DREAMers Slam White House Over Delay To Deportation Reforms

“It is a betrayal to the community to try to give the White House cover.” Anger and disappointment after the Obama administration decides to delay a review of enforcement policies that lead to deportations.

AP Photo/Jacquelyn Martin

Grassroots immigration reform activists Wednesday lashed out at the Obama administration’s decision to delay a review of deportation policies, accusing the White House of turning its back on a promise made to the families of undocumented immigrants to not break them apart.

DREAMer activists are also furious at a number of labor, faith-based, and other groups who sent a letter to the administration asking for the delay, charging they are being cowed by threats from Republicans to blow up immigration reform when no House legislation has been introduced a year after a bipartisan bill passed in the Senate.

“It is a betrayal to the community to try to give the White House cover,” Lorella Praeli, director of policy and advocacy with United We Dream, said. “It is a betrayal to say we’re going to put your lives on hold and continue to risk you and your family and give space to Republicans who have yet to show up on this issue. Both parties have played politics with our families for too long and any advocacy organization that is complicit with that has to be held accountable.”

DREAMer and national immigration activist Gaby Pacheco said all advocates agree that Republicans need to act and that House speaker John Boehner can’t be let off the hook, which is “why so many people had such a visceral reaction” to the letter by immigration groups.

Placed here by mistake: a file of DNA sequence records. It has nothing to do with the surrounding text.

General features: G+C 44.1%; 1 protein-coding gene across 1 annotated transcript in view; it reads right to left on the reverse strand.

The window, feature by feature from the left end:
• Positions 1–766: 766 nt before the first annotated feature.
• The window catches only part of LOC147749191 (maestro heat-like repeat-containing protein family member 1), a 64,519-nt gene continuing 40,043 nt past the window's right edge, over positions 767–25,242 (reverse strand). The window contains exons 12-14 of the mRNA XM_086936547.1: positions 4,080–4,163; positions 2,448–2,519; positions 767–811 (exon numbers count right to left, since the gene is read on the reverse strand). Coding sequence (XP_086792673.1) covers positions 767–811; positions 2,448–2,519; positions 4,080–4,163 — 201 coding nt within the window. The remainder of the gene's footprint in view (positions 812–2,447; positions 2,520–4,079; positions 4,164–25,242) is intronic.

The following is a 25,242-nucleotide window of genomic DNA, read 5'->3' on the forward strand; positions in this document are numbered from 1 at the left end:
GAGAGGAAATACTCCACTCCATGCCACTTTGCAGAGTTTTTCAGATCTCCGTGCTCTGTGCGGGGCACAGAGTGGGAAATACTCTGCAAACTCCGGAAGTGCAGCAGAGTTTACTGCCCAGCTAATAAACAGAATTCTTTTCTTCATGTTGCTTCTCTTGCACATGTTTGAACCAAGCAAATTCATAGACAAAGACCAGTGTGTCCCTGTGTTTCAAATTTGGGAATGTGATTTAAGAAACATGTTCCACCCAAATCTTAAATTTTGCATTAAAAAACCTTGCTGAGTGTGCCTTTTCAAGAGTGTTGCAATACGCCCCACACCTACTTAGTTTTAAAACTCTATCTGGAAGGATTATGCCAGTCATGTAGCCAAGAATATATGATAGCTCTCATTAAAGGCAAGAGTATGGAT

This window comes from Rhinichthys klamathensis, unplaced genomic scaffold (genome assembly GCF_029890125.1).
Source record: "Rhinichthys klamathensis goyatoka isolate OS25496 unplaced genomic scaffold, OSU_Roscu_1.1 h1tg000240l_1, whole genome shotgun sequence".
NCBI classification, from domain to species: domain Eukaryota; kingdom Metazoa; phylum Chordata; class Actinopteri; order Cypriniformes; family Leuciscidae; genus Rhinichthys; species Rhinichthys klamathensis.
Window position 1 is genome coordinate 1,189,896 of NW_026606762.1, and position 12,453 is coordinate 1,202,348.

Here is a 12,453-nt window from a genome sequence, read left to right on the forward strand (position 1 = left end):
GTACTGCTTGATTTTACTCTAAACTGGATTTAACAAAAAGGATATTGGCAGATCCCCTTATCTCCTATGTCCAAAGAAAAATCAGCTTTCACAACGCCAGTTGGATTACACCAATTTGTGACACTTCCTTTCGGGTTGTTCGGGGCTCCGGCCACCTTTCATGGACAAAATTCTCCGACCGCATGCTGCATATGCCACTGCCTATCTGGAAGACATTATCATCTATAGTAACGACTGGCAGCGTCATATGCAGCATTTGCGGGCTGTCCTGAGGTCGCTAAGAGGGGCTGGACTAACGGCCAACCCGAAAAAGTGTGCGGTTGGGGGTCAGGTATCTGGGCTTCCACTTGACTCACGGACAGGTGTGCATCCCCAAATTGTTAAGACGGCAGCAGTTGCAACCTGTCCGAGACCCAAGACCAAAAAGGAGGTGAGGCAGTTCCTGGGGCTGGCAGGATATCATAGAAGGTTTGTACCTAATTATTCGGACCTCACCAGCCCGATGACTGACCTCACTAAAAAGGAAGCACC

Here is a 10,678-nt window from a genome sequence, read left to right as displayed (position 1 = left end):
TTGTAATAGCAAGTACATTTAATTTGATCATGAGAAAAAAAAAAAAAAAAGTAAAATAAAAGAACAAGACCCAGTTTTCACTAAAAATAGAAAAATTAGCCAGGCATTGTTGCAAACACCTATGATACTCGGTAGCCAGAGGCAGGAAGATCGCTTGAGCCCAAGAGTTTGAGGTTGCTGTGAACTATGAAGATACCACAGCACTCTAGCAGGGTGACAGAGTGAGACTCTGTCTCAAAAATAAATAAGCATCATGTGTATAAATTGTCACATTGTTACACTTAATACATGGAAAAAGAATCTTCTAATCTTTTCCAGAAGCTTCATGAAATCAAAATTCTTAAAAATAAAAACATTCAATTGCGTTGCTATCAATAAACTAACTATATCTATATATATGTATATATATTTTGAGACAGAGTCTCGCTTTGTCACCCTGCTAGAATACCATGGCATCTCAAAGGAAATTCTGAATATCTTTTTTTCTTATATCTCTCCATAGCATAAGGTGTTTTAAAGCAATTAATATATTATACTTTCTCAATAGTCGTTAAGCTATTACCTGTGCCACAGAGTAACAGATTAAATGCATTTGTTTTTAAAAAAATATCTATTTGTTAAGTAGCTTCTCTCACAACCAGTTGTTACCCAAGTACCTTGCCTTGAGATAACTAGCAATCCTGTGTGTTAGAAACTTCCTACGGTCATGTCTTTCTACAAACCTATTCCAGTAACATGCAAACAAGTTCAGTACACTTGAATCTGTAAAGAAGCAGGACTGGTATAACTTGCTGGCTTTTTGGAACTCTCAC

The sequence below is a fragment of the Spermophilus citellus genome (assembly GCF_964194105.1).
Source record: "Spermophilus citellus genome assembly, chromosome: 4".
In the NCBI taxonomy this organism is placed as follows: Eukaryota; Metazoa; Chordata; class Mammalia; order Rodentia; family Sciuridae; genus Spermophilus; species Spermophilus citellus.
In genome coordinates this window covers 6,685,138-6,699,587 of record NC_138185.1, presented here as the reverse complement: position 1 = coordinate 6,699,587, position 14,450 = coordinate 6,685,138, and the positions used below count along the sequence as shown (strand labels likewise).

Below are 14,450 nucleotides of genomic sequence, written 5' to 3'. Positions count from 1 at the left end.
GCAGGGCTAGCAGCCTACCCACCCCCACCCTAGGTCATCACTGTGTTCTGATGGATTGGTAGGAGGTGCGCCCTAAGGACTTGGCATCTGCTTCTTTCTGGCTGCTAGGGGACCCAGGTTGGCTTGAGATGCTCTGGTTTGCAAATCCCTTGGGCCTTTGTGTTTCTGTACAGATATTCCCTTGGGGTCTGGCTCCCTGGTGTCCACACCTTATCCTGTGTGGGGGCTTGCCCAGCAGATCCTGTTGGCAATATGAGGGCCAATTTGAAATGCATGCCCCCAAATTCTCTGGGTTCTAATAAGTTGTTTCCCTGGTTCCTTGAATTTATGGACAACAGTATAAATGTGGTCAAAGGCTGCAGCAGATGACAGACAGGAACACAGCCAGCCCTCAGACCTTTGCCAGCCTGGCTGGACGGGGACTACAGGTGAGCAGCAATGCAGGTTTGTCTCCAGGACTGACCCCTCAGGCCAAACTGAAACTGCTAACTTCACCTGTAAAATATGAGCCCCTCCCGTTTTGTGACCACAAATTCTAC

“Because it goes against what everyone is working towards and that’s holding both parties accountable for what they can and should be doing,” she said.

The groups who sided with the president ranged from the National Hispanic Christian Leadership Conference and the National Immigration Forum to Service Employees International Union (SEIU) and three others. They said they strongly urged Obama to “move cautiously and give the House leadership all of the space they may need to bring legislation to the floor for a vote.”

But that’s unacceptable to activists, who say there will be between 50,000 and 60,000 deportations between now and the end of the summer.

Eliseo Medina of the SEIU, which was one of the organizations that signed on to the letter, said the country hasn’t been this close to reform in 50 years.

“We have to keep in mind what the final goal is,” he said. “Our goal at SEIU has always been comprehensive immigration reform, for 11 million, to legalize their status. Some people have given up on legislation, we have not. Consequently they’re looking at the president to order administrative action, which we support by the way, but not to replace immigration reform. It would not be as expansive as immigration reform would be.”

It has been no secret that some top Democrats like Senator Chuck Schumer were worried the pending Department of Homeland Security review would give Republicans all the ammunition they need to say the president can’t be trusted to enforce the law. At a meeting between Schumer, Senate Majority Leader Harry Reid, Sens. Bob Menendez, Dick Durbin, Michael Bennet, and advocacy groups, the Democratic leaders laid out their belief that all fire should be focused on Republicans to see if they will actually begin to move on a legislative immigration fix, according to five sources who either had knowledge of the meeting or were present.